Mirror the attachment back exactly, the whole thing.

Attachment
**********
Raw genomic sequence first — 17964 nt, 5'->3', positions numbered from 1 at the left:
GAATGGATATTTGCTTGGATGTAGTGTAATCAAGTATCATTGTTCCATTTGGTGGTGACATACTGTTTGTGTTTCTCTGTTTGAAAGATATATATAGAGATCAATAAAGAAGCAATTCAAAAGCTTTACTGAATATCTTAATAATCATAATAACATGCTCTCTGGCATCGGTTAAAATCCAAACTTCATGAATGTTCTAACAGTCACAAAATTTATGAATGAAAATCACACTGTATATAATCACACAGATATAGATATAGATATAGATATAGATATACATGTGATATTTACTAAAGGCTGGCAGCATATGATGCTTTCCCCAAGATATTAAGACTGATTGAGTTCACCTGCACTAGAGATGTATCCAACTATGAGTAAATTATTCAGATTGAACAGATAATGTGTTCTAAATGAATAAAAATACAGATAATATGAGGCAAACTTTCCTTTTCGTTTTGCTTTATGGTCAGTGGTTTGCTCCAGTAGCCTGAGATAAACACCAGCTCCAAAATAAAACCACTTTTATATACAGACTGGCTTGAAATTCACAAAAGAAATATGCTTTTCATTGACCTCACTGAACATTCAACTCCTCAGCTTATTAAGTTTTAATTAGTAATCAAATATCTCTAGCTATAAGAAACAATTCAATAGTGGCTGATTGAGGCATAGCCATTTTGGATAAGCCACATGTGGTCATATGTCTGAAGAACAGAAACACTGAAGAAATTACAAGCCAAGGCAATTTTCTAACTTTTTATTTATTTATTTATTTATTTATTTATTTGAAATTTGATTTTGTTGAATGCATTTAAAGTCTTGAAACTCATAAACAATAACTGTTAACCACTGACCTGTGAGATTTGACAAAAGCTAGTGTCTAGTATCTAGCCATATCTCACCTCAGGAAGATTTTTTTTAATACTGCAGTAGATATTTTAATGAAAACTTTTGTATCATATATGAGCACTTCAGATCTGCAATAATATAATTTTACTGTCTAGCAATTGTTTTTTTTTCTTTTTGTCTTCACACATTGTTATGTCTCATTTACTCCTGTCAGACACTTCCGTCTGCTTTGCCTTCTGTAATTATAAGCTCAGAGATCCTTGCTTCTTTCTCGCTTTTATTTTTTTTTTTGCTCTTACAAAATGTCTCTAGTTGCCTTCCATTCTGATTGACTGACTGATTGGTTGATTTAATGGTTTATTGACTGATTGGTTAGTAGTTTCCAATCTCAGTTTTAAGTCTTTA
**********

Raw genomic sequence first — 17964 nt, 5'->3', positions numbered from 1 at the left:
GAATGGATATTTGCTTGGATGTAGTGTAATCAAGTATCATTGTTCCATTTGGTGGTGACATACTGTTTGTGTTTCTCTGTTTGAAAGATATATATAGAGATCAATAAAGAAGCAATTCAAAAGCTTTACTGAATATCTTAATAATCATAATAACATGCTCTCTGGCATCGGTTAAAATCCAAACTTCATGAATGTTCTAACAGTCACAAAATTTATGAATGAAAATCACACTGTATATAATCACACAGATATAGATATAGATATAGATATAGATATACATGTGATATTTACTAAAGGCTGGCAGCATATGATGCTTTCCCCAAGATATTAAGACTGATTGAGTTCACCTGCACTAGAGATGTATCCAACTATGAGTAAATTATTCAGATTGAACAGATAATGTGTTCTAAATGAATAAAAATACAGATAATATGAGGCAAACTTTCCTTTTCGTTTTGCTTTATGGTCAGTGGTTTGCTCCAGTAGCCTGAGATAAACACCAGCTCCAAAATAAAACCACTTTTATATACAGACTGGCTTGAAATTCACAAAAGAAATATGCTTTTCATTGACCTCACTGAACATTCAACTCCTCAGCTTATTAAGTTTTAATTAGTAATCAAATATCTCTAGCTATAAGAAACAATTCAATAGTGGCTGATTGAGGCATAGCCATTTTGGATAAGCCACATGTGGTCATATGTCTGAAGAACAGAAACACTGAAGAAATTACAAGCCAAGGCAATTTTCTAACTTTTTATTTATTTATTTATTTATTTATTTATTTGAAATTTGATTTTGTTGAATGCATTTAAAGTCTTGAAACTCATAAACAATAACTGTTAACCACTGACCTGTGAGATTTGACAAAAGCTAGTGTCTAGTATCTAGCCATATCTCACCTCAGGAAGATTTTTTTTAATACTGCAGTAGATATTTTAATGAAAACTTTTGTATCATATATGAGCACTTCAGATCTGCAATAATATAATTTTACTGTCTAGCAATTGTTTTTTTTTCTTTTTGTCTTCACACATTGTTATGTCTCATTTACTCCTGTCAGACACTTCCGTCTGCTTTGCCTTCTGTAATTATAAGCTCAGAGATCCTTGCTTCTTTCTCGCTTTTATTTTTTTTTTTGCTCTTACAAAATGTCTCTAGTTGCCTTCCATTCTGATTGACTGACTGATTGGTTGATTTAATGGTTTATTGACTGATTGGTTAGTAGTTTCCAATCTCAGTTTTAAGTCTTTA